DETROIT — In a major blow to the federal government, a judge in Detroit has declared America’s female genital mutilation law as unconstitutional, thereby dismissing the key charges against two Michigan doctors and six others accused of subjecting at least nine minor girls to the cutting procedure in the nation’s first FGM case.

The historic case involves minor girls from Michigan, Illinois and Minnesota, including some who cried, screamed and bled during the procedure and one who was given Valium ground in liquid Tylenol to keep her calm, court records show.

The judge’s ruling also removed three mothers from the case, including two Minnesota women whom prosecutors said tricked their 7-year-old daughters into thinking they were coming to Detroit for a girls’ weekend, but instead had their genitals cut at a Livonia clinic as part of a religious procedure.

U.S. District Judge Bernard Friedman concluded that “as despicable as this practice may be,” Congress did not have the authority to pass the 22-year-old federal law that criminalizes female genital mutilation, and that it’s a matter for the states to regulate. FGM is banned worldwide and has been outlawed in more than 30 countries, though the U.S. statute had never been tested before this case.

Currently, 27 states have laws that criminalize female genital mutilation, including Michigan, whose FGM law is stiffer than the federal statute, punishable by up to 15 years in prison. Michigan’s FGM law was passed last year in the wake of the historic case and applies to both doctors who conduct the procedure, and parents who transport a child to have it done.

Gina Balaya, spokesperson for the U.S. attorney’s office, said in a statement: “We are reviewing the judge’s opinion and will make a determination whether or not to appeal at some point in the future.”

Friedman’s ruling stems from a request by Dr. Jumana Nagarwala and her co-defendants to dismiss the genital mutilation charges, claiming the law they are being prosecuted under is unconstitutional.

More specifically, the defendants have argued that “Congress lacked authority to enact” the genital mutilation statute, “thus the female genital mutilation charges must be dismissed.” They also argue that they didn’t actually practice genital mutilation, but rather engaged in a benign religious ritual that involves only a scraping of the genitals.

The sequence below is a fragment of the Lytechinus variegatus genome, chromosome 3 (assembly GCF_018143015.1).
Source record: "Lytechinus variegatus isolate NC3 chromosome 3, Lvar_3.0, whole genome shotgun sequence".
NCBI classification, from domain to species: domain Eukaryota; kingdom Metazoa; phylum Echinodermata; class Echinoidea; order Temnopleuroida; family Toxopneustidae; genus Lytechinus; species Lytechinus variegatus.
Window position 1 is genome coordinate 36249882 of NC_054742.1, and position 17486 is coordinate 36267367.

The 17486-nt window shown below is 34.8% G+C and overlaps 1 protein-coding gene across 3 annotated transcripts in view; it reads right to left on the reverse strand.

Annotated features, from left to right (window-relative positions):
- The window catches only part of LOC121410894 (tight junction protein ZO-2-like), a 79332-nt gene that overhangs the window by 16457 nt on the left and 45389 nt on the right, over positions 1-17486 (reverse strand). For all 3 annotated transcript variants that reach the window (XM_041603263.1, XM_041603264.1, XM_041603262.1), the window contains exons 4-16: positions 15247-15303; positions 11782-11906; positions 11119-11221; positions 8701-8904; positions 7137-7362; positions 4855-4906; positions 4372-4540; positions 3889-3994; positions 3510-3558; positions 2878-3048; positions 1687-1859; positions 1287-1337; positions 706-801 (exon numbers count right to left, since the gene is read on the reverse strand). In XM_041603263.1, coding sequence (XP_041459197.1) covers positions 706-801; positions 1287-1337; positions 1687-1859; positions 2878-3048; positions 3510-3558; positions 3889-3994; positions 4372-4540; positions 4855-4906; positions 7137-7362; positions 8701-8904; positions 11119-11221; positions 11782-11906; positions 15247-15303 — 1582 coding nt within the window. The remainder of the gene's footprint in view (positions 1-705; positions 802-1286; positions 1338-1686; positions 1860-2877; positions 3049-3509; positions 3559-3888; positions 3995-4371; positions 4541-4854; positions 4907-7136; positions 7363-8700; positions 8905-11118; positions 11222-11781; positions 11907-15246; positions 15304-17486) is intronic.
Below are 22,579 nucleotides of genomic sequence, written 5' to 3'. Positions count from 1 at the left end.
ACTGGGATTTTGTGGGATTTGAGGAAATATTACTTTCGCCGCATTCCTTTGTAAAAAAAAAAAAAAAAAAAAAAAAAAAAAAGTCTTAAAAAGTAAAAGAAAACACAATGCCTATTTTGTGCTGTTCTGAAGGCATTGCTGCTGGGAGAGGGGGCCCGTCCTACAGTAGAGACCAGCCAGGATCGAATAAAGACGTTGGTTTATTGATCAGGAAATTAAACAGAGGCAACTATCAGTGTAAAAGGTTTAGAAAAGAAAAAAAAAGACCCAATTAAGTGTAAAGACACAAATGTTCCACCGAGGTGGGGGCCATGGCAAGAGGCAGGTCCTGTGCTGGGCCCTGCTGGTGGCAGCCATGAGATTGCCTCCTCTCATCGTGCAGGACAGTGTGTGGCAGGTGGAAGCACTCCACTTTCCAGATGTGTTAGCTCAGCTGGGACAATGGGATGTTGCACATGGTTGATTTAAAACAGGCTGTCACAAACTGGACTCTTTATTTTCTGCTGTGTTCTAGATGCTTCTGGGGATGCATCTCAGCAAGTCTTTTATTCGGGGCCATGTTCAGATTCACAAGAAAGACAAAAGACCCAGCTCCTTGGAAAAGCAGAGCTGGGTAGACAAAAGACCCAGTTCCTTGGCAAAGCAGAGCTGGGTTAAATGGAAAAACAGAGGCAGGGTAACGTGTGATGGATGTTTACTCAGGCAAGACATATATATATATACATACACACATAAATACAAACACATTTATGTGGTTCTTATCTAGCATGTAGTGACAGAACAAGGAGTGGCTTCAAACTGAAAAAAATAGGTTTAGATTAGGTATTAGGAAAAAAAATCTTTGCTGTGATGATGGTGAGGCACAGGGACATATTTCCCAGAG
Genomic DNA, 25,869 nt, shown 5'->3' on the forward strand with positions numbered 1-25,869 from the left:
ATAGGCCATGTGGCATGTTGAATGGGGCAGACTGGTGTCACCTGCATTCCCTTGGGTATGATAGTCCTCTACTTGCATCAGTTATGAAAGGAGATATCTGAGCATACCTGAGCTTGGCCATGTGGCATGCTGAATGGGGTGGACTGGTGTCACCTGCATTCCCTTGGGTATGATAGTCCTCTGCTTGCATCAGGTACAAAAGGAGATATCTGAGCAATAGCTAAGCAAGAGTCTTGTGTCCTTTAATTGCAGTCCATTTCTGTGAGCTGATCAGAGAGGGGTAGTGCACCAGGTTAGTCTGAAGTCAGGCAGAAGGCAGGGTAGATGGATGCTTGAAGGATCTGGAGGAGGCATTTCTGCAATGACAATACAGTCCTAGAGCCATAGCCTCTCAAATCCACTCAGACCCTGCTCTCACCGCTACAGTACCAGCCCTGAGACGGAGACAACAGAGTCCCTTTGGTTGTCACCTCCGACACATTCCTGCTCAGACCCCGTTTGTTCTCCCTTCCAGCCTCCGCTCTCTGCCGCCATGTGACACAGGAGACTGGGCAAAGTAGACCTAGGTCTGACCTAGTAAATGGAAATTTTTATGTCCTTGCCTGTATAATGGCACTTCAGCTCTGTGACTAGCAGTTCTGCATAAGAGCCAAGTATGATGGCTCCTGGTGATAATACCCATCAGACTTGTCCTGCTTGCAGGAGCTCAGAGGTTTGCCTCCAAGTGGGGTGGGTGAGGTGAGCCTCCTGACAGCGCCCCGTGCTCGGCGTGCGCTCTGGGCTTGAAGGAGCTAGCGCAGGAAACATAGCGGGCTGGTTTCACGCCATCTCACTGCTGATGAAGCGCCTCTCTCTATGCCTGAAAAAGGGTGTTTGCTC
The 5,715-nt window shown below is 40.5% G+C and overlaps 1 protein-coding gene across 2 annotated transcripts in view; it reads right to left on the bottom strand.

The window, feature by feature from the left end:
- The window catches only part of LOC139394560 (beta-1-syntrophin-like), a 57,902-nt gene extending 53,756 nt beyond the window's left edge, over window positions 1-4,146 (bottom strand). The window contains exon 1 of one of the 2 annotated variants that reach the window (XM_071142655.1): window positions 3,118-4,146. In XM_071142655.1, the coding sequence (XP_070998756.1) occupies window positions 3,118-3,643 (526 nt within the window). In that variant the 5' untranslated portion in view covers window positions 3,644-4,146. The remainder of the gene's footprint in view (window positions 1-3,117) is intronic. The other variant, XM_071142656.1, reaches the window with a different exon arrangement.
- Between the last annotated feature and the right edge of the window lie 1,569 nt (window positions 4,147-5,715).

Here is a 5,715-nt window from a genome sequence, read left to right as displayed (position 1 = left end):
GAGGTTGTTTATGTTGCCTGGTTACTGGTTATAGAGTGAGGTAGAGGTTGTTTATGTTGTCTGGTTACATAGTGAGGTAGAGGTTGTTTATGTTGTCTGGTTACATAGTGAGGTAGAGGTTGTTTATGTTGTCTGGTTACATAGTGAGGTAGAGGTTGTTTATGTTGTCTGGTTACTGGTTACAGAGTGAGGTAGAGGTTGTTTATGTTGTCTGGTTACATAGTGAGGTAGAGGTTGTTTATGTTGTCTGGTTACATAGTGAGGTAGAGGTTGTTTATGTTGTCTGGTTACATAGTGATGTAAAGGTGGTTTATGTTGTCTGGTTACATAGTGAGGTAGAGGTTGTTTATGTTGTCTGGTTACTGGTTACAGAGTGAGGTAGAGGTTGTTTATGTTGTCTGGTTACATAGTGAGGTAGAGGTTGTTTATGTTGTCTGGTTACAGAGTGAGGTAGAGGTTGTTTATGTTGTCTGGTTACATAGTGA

For FGM survivor and social activist Mariya Taher, who heads a campaign out of Cambridge, Mass., to ban genital cutting worldwide, Friedman’s ruling was a punch to the gut.

“Oh my God, this is crazy,” said Taher, stressing she fears the ruling will put more young women in harm’s way. “Unfortunately, this is going to embolden those who believe that this must be continued … they’ll feel that this is permission, that it’s okay to do this.”

Taher, who at 7 was subjected to the same type of religious cutting procedure that’s at issue in the Michigan case, said she doesn’t expect laws alone to end FGM. But they are needed, she stressed.

“This is a violation of one person’s human rights. It’s a form of gender violence … This is cultural violence,” 35-year-old Taher said.

The statute at issue states: “Whoever knowingly circumcises, excises or infibulates the whole or any part of the labia majora or labia minora or clitoris of another person” under the age of 18 shall be fined or imprisoned for up to five years, or both.

Prosecutors argue Nagarwala, the lead defendant, did exactly that when she cut the genitals of two 7-year-old Minnesota girls who were tricked into the procedure in 2017 by their mothers. They said Nagarwala did this with the help of Dr. Fakhuruddin Attar, who is accused of letting Nagarwala use his Livonia clinic after hours to carry out the procedures; and his wife, Farida Attar, who is accused of assisting Nagarwala in the examination room during the procedures and holding the girls’ hands.

Prosecutors allege that Nagarwala may have subjected up to 100 girls to the procedure over a 12-year period, though they have cited nine victims in the case: two 7-year-old girls from Minnesota, four Michigan girls ages 8-12, and three Illinois girls.

Nagarwala, meanwhile, is still facing a conspiracy charge and an obstruction count that could send her to prison for 20 years, along with the Attars. If convicted of conspiracy, Nagarwala faces up to 30 years in prison.

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